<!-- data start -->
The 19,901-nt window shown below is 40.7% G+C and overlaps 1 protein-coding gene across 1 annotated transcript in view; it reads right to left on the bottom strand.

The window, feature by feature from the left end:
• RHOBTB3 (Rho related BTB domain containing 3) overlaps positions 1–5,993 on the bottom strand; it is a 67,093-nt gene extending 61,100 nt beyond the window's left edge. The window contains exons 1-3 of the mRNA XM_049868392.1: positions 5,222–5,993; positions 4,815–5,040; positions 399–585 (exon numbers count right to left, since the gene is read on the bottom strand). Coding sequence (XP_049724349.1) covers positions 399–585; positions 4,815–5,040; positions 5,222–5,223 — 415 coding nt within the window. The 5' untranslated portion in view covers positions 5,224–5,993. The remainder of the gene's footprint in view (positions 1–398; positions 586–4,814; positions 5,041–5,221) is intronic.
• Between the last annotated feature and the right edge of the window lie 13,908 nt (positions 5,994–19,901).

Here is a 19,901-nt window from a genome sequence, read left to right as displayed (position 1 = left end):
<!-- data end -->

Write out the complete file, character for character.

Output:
The 19,901-nt window shown below is 40.7% G+C and overlaps 1 protein-coding gene across 1 annotated transcript in view; it reads right to left on the bottom strand.

The window, feature by feature from the left end:
• RHOBTB3 (Rho related BTB domain containing 3) overlaps positions 1–5,993 on the bottom strand; it is a 67,093-nt gene extending 61,100 nt beyond the window's left edge. The window contains exons 1-3 of the mRNA XM_049868392.1: positions 5,222–5,993; positions 4,815–5,040; positions 399–585 (exon numbers count right to left, since the gene is read on the bottom strand). Coding sequence (XP_049724349.1) covers positions 399–585; positions 4,815–5,040; positions 5,222–5,223 — 415 coding nt within the window. The 5' untranslated portion in view covers positions 5,224–5,993. The remainder of the gene's footprint in view (positions 1–398; positions 586–4,814; positions 5,041–5,221) is intronic.
• Between the last annotated feature and the right edge of the window lie 13,908 nt (positions 5,994–19,901).

Here is a 19,901-nt window from a genome sequence, read left to right as displayed (position 1 = left end):